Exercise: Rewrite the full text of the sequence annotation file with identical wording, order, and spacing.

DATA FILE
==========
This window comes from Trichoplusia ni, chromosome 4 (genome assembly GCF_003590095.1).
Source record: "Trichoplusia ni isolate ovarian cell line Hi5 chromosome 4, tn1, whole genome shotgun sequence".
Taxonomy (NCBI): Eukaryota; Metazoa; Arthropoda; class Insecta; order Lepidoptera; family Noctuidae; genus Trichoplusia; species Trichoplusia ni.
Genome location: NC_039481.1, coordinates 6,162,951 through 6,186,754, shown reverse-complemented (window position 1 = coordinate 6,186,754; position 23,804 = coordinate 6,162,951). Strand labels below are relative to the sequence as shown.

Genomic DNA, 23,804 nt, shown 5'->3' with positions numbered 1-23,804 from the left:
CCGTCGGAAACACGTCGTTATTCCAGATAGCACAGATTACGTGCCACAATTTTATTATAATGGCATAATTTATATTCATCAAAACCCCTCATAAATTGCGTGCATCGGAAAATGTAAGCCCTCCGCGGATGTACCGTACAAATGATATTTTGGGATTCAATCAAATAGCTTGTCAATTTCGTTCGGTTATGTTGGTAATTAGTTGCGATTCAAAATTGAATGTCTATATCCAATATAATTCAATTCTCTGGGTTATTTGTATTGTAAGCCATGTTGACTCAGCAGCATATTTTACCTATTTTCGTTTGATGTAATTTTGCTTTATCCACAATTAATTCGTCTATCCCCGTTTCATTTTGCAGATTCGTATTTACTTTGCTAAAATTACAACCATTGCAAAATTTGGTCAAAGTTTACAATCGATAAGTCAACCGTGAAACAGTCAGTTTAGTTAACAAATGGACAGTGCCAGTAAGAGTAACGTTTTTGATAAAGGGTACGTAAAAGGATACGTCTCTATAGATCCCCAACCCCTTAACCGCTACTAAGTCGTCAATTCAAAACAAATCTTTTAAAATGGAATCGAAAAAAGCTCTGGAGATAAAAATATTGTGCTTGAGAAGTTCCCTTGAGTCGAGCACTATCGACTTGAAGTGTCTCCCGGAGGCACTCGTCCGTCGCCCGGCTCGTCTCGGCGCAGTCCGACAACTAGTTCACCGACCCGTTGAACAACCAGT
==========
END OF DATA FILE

This window comes from Trichoplusia ni, chromosome 4 (genome assembly GCF_003590095.1).
Source record: "Trichoplusia ni isolate ovarian cell line Hi5 chromosome 4, tn1, whole genome shotgun sequence".
Taxonomy (NCBI): Eukaryota; Metazoa; Arthropoda; class Insecta; order Lepidoptera; family Noctuidae; genus Trichoplusia; species Trichoplusia ni.
Genome location: NC_039481.1, coordinates 6,162,951 through 6,186,754, shown reverse-complemented (window position 1 = coordinate 6,186,754; position 23,804 = coordinate 6,162,951). Strand labels below are relative to the sequence as shown.

Genomic DNA, 23,804 nt, shown 5'->3' with positions numbered 1-23,804 from the left:
CCGTCGGAAACACGTCGTTATTCCAGATAGCACAGATTACGTGCCACAATTTTATTATAATGGCATAATTTATATTCATCAAAACCCCTCATAAATTGCGTGCATCGGAAAATGTAAGCCCTCCGCGGATGTACCGTACAAATGATATTTTGGGATTCAATCAAATAGCTTGTCAATTTCGTTCGGTTATGTTGGTAATTAGTTGCGATTCAAAATTGAATGTCTATATCCAATATAATTCAATTCTCTGGGTTATTTGTATTGTAAGCCATGTTGACTCAGCAGCATATTTTACCTATTTTCGTTTGATGTAATTTTGCTTTATCCACAATTAATTCGTCTATCCCCGTTTCATTTTGCAGATTCGTATTTACTTTGCTAAAATTACAACCATTGCAAAATTTGGTCAAAGTTTACAATCGATAAGTCAACCGTGAAACAGTCAGTTTAGTTAACAAATGGACAGTGCCAGTAAGAGTAACGTTTTTGATAAAGGGTACGTAAAAGGATACGTCTCTATAGATCCCCAACCCCTTAACCGCTACTAAGTCGTCAATTCAAAACAAATCTTTTAAAATGGAATCGAAAAAAGCTCTGGAGATAAAAATATTGTGCTTGAGAAGTTCCCTTGAGTCGAGCACTATCGACTTGAAGTGTCTCCCGGAGGCACTCGTCCGTCGCCCGGCTCGTCTCGGCGCAGTCCGACAACTAGTTCACCGACCCGTTGAACAACCAGT